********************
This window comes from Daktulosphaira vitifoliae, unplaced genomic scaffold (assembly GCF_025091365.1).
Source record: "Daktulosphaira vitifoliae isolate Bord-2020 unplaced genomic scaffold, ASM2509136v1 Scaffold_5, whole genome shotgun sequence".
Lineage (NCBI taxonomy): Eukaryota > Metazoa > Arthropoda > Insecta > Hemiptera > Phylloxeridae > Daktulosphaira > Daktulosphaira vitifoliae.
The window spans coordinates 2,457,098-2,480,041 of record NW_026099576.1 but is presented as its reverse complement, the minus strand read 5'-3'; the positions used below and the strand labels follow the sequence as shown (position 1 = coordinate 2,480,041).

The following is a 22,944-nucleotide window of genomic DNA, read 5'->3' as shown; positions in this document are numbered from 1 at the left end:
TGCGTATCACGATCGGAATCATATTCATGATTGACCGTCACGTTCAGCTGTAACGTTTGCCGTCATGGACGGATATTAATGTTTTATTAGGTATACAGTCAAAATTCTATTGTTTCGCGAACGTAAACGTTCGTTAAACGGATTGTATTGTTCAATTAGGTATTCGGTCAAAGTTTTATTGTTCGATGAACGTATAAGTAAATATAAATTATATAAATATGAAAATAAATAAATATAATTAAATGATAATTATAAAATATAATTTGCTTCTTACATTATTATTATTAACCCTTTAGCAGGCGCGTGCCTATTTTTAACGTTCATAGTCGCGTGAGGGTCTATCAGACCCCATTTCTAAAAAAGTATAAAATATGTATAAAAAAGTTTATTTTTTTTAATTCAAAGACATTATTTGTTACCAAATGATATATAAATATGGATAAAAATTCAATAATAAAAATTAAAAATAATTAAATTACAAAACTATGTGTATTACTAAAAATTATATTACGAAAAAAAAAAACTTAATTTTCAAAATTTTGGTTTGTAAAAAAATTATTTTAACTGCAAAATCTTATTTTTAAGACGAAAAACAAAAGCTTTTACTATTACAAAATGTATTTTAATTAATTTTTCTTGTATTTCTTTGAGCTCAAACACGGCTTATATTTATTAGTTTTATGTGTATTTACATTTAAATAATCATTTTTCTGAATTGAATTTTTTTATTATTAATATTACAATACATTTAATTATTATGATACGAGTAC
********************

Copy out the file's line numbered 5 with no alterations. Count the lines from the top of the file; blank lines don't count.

The following is a 22,944-nucleotide window of genomic DNA, read 5'->3' as shown; positions in this document are numbered from 1 at the left end: